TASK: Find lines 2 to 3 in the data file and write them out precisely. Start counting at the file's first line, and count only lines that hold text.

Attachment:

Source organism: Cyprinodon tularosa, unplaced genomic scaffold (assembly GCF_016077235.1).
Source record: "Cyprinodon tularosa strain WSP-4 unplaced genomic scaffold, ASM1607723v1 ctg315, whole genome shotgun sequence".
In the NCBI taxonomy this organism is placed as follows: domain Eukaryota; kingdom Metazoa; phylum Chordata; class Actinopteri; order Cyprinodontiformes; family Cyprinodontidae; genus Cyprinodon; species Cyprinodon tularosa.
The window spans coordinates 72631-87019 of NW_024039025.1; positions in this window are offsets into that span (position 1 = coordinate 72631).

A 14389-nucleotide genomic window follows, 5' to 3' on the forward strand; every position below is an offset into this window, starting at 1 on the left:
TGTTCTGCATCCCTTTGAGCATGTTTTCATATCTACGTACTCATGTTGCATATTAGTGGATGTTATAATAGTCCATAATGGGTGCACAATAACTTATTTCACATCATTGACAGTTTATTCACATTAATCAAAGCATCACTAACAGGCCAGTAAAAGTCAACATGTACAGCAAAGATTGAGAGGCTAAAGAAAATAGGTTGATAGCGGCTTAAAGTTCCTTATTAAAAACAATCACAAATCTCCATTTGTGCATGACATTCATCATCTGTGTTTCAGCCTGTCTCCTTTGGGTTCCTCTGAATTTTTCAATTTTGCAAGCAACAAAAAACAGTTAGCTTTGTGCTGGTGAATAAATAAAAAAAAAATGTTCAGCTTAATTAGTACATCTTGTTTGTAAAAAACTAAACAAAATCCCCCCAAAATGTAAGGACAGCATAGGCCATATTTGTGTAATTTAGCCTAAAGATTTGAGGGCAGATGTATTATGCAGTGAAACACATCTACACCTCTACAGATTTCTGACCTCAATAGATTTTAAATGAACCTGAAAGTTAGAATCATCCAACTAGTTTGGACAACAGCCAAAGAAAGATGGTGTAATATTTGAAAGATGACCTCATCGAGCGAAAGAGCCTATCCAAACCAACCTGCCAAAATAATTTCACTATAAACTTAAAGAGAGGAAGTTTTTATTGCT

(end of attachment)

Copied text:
Source record: "Cyprinodon tularosa strain WSP-4 unplaced genomic scaffold, ASM1607723v1 ctg315, whole genome shotgun sequence".
In the NCBI taxonomy this organism is placed as follows: domain Eukaryota; kingdom Metazoa; phylum Chordata; class Actinopteri; order Cyprinodontiformes; family Cyprinodontidae; genus Cyprinodon; species Cyprinodon tularosa.